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Matthieu Wipliez
Matthieu Wipliez
Matthieu Wipliez is CTO and co-founder of the Synflow EDA start-up company. He has spent the last two years working on a new programming language called C~ ("C flow") for next-generation hardware design, and developing an IDE for that language. Matthieu writes about what he loves, like disruptive … More »

Bitcoin mining IP core with Synflow Studio

 
September 15th, 2013 by Matthieu Wipliez

To design an ASIC Bitcoin miner, the first thing you will need is a Bitcoin IP core, a piece of silicon that performs a double SHA-256 (if the previous sentence is Klingon to you, I’d advise you to read the gentle introduction to Bitcoin mining). You can buy a SHA-256 IP from numerous IP vendors on the net, you can also find one free of charge on OpenCores. Or you can design one yourself. If you are aware of what’s wrong with RTL, or you know that High-Level Synthesis might not help you much, or you are an innovator, and/or simply you just want to see what Synflow Studio can do, keep reading!


First, you can take a look at the videos in this post or on our YouTube channel, where I show how to get started with Synflow Studio, create the main loop of SHA-256, and complete and test the IP. You can read the C~ code (as well as the VHDL and Java code generated by Synflow Studio) on our Github repository, where the IP is under MIT license. Keep in mind that at this point (commit 5f5f25131a…) I have only written a behavioral description of the IP, which mainly consists of a straightforward implementation, kind of a copy-paste from the FIPS 180-4 standard. My implementation only hashes one block, and currently its performance is limited:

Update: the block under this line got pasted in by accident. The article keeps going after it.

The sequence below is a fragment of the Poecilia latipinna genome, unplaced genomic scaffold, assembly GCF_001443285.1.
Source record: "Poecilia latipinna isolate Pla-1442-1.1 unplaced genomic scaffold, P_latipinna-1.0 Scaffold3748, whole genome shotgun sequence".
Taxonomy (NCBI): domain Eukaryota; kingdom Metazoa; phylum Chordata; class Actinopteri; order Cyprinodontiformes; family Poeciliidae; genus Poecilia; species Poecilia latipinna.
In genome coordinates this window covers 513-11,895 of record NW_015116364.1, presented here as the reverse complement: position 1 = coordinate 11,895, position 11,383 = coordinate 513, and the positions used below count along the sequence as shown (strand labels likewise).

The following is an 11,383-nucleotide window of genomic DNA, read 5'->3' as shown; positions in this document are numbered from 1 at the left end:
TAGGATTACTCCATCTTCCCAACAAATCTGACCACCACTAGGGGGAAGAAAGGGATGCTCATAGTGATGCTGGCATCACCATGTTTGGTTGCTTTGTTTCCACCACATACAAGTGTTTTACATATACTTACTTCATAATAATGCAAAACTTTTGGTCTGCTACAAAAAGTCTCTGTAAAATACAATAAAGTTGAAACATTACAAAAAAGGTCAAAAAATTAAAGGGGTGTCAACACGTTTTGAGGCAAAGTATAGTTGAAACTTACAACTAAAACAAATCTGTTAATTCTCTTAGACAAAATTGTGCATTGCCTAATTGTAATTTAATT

1. The IP is not pipelined, so it spends 64 cycles to compute W, but this could be done in parallel to the main loop.
  2. The ‘K’ constant array should be moved to its own task to ensure proper inference as a synchronous ROM. Doing so will require scheduling the reads of ‘K’ one cycle in advance, because a synchronous ROM by definition has a 1-cycle latency.
  3. The ‘W’ array should be implemented as a RAM rather than as a register-based array. Doing so will require additional registers: the computation of W[t] is dependent on four values, W[t – 2], W[t – 7], W[t – 15], W[t – 16], but we can only do one read per cycle.
  4. Finally, we’ll need to extend the implementation to handle multi-block messages, but this should be trivial.

Implementing all of this will the subject of a future post or video.

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